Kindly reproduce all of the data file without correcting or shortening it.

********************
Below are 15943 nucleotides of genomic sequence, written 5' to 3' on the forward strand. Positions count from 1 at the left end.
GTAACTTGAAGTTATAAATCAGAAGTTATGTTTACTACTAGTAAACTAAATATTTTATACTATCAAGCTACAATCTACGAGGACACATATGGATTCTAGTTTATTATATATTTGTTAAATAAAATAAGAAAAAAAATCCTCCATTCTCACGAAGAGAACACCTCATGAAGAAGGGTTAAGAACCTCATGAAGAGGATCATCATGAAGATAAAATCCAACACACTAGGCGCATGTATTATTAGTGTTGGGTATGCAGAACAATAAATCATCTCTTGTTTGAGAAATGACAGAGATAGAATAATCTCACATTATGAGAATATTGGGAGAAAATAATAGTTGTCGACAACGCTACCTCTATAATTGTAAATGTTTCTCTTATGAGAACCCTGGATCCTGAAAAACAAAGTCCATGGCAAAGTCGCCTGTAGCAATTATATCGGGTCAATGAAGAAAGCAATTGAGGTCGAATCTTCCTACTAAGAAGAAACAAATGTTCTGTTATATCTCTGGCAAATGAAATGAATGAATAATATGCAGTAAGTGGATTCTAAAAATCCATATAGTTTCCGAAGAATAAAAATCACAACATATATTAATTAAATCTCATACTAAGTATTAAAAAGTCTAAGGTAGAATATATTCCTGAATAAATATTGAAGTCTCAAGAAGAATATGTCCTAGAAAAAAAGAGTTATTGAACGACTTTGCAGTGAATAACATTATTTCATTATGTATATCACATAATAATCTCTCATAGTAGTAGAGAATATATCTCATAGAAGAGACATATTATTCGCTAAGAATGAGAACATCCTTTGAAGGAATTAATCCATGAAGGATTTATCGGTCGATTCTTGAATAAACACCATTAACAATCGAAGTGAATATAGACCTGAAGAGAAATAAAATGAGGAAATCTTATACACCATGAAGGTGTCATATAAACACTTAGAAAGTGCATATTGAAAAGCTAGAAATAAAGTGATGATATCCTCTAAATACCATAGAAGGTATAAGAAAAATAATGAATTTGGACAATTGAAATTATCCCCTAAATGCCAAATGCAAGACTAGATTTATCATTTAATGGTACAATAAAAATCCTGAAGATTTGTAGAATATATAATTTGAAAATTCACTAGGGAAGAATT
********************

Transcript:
Below are 15943 nucleotides of genomic sequence, written 5' to 3' on the forward strand. Positions count from 1 at the left end.
GTAACTTGAAGTTATAAATCAGAAGTTATGTTTACTACTAGTAAACTAAATATTTTATACTATCAAGCTACAATCTACGAGGACACATATGGATTCTAGTTTATTATATATTTGTTAAATAAAATAAGAAAAAAAATCCTCCATTCTCACGAAGAGAACACCTCATGAAGAAGGGTTAAGAACCTCATGAAGAGGATCATCATGAAGATAAAATCCAACACACTAGGCGCATGTATTATTAGTGTTGGGTATGCAGAACAATAAATCATCTCTTGTTTGAGAAATGACAGAGATAGAATAATCTCACATTATGAGAATATTGGGAGAAAATAATAGTTGTCGACAACGCTACCTCTATAATTGTAAATGTTTCTCTTATGAGAACCCTGGATCCTGAAAAACAAAGTCCATGGCAAAGTCGCCTGTAGCAATTATATCGGGTCAATGAAGAAAGCAATTGAGGTCGAATCTTCCTACTAAGAAGAAACAAATGTTCTGTTATATCTCTGGCAAATGAAATGAATGAATAATATGCAGTAAGTGGATTCTAAAAATCCATATAGTTTCCGAAGAATAAAAATCACAACATATATTAATTAAATCTCATACTAAGTATTAAAAAGTCTAAGGTAGAATATATTCCTGAATAAATATTGAAGTCTCAAGAAGAATATGTCCTAGAAAAAAAGAGTTATTGAACGACTTTGCAGTGAATAACATTATTTCATTATGTATATCACATAATAATCTCTCATAGTAGTAGAGAATATATCTCATAGAAGAGACATATTATTCGCTAAGAATGAGAACATCCTTTGAAGGAATTAATCCATGAAGGATTTATCGGTCGATTCTTGAATAAACACCATTAACAATCGAAGTGAATATAGACCTGAAGAGAAATAAAATGAGGAAATCTTATACACCATGAAGGTGTCATATAAACACTTAGAAAGTGCATATTGAAAAGCTAGAAATAAAGTGATGATATCCTCTAAATACCATAGAAGGTATAAGAAAAATAATGAATTTGGACAATTGAAATTATCCCCTAAATGCCAAATGCAAGACTAGATTTATCATTTAATGGTACAATAAAAATCCTGAAGATTTGTAGAATATATAATTTGAAAATTCACTAGGGAAGAATT